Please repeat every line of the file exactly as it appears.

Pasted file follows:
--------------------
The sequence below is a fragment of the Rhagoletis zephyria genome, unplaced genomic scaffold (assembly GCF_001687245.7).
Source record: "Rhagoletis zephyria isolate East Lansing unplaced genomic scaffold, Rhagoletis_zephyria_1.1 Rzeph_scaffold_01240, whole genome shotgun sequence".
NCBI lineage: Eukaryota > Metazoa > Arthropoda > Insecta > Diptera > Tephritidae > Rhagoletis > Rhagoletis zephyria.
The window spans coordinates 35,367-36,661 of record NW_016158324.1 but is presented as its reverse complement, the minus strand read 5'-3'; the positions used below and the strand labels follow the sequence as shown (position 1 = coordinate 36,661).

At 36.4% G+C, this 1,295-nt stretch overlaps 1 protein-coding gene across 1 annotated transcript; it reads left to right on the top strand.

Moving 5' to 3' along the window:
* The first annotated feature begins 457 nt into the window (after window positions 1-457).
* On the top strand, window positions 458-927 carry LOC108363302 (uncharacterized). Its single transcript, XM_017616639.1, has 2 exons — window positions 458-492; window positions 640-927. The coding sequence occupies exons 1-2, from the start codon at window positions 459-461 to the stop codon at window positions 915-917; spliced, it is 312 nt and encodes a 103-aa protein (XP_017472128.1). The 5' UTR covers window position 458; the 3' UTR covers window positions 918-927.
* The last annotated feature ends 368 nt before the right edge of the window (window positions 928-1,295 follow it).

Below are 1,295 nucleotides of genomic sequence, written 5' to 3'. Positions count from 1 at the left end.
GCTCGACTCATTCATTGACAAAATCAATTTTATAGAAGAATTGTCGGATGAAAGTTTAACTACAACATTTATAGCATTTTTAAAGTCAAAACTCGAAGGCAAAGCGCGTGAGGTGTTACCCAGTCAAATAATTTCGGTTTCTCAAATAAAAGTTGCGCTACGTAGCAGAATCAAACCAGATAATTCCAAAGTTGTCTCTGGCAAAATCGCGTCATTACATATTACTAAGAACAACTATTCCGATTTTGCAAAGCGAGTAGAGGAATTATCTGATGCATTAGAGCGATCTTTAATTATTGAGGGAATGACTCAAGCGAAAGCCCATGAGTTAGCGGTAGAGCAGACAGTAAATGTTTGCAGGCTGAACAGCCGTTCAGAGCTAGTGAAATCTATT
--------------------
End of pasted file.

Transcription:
The sequence below is a fragment of the Rhagoletis zephyria genome, unplaced genomic scaffold (assembly GCF_001687245.7).
Source record: "Rhagoletis zephyria isolate East Lansing unplaced genomic scaffold, Rhagoletis_zephyria_1.1 Rzeph_scaffold_01240, whole genome shotgun sequence".
NCBI lineage: Eukaryota > Metazoa > Arthropoda > Insecta > Diptera > Tephritidae > Rhagoletis > Rhagoletis zephyria.
The window spans coordinates 35,367-36,661 of record NW_016158324.1 but is presented as its reverse complement, the minus strand read 5'-3'; the positions used below and the strand labels follow the sequence as shown (position 1 = coordinate 36,661).

At 36.4% G+C, this 1,295-nt stretch overlaps 1 protein-coding gene across 1 annotated transcript; it reads left to right on the top strand.

Moving 5' to 3' along the window:
* The first annotated feature begins 457 nt into the window (after window positions 1-457).
* On the top strand, window positions 458-927 carry LOC108363302 (uncharacterized). Its single transcript, XM_017616639.1, has 2 exons — window positions 458-492; window positions 640-927. The coding sequence occupies exons 1-2, from the start codon at window positions 459-461 to the stop codon at window positions 915-917; spliced, it is 312 nt and encodes a 103-aa protein (XP_017472128.1). The 5' UTR covers window position 458; the 3' UTR covers window positions 918-927.
* The last annotated feature ends 368 nt before the right edge of the window (window positions 928-1,295 follow it).

Below are 1,295 nucleotides of genomic sequence, written 5' to 3'. Positions count from 1 at the left end.
GCTCGACTCATTCATTGACAAAATCAATTTTATAGAAGAATTGTCGGATGAAAGTTTAACTACAACATTTATAGCATTTTTAAAGTCAAAACTCGAAGGCAAAGCGCGTGAGGTGTTACCCAGTCAAATAATTTCGGTTTCTCAAATAAAAGTTGCGCTACGTAGCAGAATCAAACCAGATAATTCCAAAGTTGTCTCTGGCAAAATCGCGTCATTACATATTACTAAGAACAACTATTCCGATTTTGCAAAGCGAGTAGAGGAATTATCTGATGCATTAGAGCGATCTTTAATTATTGAGGGAATGACTCAAGCGAAAGCCCATGAGTTAGCGGTAGAGCAGACAGTAAATGTTTGCAGGCTGAACAGCCGTTCAGAGCTAGTGAAATCTATT